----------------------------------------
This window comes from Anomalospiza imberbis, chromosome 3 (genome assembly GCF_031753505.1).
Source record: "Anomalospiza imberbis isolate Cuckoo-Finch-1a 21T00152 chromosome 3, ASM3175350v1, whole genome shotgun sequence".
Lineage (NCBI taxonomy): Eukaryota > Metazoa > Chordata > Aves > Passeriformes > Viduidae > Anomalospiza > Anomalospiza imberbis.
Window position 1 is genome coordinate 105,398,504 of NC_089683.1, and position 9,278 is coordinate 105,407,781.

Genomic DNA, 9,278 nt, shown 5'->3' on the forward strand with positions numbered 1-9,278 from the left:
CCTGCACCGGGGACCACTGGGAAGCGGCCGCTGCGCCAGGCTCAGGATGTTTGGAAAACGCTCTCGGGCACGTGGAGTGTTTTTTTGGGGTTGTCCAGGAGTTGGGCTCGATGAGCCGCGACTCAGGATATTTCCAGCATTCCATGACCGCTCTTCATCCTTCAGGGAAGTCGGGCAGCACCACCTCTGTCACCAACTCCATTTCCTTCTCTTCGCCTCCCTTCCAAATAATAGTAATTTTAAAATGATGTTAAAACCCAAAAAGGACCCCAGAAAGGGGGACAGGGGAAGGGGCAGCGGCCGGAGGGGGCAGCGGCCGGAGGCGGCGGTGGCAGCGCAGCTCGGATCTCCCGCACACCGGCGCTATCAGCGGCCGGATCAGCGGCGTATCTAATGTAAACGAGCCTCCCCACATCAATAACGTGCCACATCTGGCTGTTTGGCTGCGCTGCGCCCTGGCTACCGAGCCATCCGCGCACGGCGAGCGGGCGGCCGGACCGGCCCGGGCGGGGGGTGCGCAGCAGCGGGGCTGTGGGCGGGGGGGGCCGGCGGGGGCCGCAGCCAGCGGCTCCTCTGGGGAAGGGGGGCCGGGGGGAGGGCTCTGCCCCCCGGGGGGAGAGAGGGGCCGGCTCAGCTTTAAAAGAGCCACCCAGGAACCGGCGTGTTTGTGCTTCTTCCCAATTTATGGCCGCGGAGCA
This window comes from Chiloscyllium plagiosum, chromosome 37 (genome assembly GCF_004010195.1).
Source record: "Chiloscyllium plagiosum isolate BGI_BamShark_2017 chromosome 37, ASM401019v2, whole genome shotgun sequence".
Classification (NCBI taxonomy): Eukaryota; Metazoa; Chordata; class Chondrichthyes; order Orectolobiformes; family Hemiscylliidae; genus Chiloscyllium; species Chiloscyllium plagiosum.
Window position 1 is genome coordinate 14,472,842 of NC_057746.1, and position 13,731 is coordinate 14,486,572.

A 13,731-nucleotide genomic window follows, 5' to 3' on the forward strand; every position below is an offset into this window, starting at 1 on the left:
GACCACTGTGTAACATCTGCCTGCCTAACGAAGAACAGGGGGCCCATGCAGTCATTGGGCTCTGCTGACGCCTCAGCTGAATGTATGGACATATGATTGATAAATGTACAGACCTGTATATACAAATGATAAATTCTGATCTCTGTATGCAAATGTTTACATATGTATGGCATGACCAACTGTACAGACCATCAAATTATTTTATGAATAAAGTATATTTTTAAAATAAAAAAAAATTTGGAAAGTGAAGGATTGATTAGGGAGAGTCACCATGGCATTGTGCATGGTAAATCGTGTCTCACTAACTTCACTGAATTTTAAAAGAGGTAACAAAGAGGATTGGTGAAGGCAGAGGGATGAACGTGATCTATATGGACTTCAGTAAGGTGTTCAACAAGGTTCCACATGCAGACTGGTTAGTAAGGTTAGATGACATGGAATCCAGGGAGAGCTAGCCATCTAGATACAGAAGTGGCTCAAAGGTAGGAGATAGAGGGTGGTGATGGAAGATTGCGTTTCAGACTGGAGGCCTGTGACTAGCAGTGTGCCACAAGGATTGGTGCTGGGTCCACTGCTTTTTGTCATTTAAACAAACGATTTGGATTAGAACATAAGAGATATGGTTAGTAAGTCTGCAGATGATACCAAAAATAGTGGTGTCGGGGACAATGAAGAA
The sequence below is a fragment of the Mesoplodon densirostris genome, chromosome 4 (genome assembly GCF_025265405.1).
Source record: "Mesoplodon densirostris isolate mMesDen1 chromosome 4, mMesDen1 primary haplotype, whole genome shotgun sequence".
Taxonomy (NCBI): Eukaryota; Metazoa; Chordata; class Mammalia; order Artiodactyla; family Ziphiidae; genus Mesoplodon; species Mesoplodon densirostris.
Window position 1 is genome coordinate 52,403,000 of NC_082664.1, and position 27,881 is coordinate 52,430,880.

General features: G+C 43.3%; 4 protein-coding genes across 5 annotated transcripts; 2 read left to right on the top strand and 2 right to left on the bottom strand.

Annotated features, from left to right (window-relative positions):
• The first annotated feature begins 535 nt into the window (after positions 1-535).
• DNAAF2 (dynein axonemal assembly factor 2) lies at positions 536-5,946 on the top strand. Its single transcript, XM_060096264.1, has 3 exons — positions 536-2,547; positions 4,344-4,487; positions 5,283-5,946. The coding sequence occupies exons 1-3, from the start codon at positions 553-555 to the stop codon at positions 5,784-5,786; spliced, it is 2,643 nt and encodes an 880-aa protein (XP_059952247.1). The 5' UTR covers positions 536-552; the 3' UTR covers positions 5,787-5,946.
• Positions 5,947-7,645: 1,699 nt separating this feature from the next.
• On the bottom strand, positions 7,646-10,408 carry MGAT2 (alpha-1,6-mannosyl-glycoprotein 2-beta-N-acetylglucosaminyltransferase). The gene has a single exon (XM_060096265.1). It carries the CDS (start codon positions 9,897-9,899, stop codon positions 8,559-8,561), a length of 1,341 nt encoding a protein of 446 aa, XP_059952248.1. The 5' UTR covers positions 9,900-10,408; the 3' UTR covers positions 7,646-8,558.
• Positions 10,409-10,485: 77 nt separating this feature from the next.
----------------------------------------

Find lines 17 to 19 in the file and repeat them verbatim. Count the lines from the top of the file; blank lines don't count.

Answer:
General features: G+C 43.3%; 4 protein-coding genes across 5 annotated transcripts; 2 read left to right on the top strand and 2 right to left on the bottom strand.

Annotated features, from left to right (window-relative positions):
• The first annotated feature begins 535 nt into the window (after positions 1-535).